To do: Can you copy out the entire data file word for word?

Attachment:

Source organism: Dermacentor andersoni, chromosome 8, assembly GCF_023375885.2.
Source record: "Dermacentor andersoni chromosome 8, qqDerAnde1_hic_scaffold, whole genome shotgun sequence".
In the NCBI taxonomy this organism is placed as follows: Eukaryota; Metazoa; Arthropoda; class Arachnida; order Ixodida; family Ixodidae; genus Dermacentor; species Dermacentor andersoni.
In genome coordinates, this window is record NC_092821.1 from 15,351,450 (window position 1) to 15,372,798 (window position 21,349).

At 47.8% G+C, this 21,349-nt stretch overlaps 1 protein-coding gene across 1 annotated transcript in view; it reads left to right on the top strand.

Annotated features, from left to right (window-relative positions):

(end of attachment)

Source organism: Dermacentor andersoni, chromosome 8, assembly GCF_023375885.2.
Source record: "Dermacentor andersoni chromosome 8, qqDerAnde1_hic_scaffold, whole genome shotgun sequence".
In the NCBI taxonomy this organism is placed as follows: Eukaryota; Metazoa; Arthropoda; class Arachnida; order Ixodida; family Ixodidae; genus Dermacentor; species Dermacentor andersoni.
In genome coordinates, this window is record NC_092821.1 from 15,351,450 (window position 1) to 15,372,798 (window position 21,349).

At 47.8% G+C, this 21,349-nt stretch overlaps 1 protein-coding gene across 1 annotated transcript in view; it reads left to right on the top strand.

Annotated features, from left to right (window-relative positions):